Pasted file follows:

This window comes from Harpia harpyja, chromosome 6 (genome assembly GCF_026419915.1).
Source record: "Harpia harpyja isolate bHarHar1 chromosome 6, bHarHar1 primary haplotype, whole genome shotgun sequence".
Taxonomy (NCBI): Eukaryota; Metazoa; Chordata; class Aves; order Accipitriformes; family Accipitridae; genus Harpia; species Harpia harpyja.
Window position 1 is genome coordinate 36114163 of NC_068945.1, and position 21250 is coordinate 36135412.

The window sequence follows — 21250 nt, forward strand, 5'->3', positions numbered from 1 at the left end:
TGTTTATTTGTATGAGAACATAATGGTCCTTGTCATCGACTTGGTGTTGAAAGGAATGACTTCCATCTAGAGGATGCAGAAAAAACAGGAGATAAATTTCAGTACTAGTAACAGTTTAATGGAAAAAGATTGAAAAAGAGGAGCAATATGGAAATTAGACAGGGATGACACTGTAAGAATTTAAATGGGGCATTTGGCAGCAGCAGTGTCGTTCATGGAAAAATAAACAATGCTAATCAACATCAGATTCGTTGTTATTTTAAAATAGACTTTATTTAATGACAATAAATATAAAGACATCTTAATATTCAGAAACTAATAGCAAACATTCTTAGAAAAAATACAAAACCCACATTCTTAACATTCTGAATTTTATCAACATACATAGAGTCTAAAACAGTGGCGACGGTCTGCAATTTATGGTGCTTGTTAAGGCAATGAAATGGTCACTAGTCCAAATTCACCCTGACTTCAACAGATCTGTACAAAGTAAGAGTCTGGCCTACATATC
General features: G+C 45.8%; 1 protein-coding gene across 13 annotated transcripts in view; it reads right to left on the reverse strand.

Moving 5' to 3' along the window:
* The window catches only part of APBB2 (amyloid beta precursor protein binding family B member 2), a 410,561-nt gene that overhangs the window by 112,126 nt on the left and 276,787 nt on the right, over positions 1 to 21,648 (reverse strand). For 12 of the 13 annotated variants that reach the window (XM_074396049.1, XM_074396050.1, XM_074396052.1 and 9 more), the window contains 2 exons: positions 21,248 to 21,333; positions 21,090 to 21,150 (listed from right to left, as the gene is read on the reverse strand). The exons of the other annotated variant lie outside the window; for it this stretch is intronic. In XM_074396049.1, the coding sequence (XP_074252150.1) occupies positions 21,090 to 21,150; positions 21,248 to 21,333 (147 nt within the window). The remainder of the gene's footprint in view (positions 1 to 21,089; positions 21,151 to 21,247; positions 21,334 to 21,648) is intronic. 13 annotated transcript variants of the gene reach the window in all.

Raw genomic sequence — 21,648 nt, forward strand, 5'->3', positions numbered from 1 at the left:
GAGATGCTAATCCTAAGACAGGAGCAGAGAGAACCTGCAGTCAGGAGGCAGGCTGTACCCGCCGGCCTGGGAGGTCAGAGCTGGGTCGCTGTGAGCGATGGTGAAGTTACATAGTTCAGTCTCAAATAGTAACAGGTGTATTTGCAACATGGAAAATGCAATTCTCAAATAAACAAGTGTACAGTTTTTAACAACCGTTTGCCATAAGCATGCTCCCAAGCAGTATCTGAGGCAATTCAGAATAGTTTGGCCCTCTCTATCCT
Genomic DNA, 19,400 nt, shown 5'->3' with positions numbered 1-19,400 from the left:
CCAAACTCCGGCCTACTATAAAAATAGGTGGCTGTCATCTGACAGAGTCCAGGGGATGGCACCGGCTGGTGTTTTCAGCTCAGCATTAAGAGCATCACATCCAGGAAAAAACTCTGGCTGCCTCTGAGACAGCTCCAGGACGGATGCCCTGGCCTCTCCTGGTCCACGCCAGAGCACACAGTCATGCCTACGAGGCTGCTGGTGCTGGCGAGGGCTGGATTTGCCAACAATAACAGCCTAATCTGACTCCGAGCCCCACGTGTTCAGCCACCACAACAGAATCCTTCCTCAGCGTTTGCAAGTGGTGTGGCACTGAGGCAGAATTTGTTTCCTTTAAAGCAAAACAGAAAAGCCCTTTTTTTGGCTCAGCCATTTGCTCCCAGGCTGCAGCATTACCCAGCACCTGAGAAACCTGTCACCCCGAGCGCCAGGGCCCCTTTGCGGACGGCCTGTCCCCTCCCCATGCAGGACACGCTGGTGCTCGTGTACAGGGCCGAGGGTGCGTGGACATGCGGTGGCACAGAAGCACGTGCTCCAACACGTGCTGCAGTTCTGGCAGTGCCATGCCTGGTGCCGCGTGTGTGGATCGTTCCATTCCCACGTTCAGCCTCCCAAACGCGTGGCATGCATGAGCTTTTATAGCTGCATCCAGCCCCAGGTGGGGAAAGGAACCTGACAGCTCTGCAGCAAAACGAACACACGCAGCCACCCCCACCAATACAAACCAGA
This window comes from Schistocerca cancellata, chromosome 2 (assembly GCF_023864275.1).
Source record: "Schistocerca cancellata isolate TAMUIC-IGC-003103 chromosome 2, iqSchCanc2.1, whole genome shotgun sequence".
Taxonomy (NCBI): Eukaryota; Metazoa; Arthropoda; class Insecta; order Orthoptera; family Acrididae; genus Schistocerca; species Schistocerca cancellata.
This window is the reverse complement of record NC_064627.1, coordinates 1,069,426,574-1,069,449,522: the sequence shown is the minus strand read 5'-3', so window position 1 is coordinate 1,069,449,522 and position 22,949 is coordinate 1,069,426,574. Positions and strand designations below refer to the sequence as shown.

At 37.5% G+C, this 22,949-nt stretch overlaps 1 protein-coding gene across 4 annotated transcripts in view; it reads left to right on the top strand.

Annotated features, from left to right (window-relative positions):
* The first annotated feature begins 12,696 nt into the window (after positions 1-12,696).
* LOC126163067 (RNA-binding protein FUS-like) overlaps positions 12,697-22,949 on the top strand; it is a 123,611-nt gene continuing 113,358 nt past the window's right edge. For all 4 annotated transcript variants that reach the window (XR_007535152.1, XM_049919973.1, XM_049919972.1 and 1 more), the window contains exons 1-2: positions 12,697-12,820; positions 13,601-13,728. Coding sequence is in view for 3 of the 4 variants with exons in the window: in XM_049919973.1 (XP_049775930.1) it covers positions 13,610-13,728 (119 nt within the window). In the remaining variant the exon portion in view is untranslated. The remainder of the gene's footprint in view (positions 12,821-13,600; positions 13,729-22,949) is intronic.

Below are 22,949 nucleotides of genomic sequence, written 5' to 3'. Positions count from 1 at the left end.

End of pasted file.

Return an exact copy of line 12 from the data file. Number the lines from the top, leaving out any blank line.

Genomic DNA, 19,400 nt, shown 5'->3' with positions numbered 1-19,400 from the left: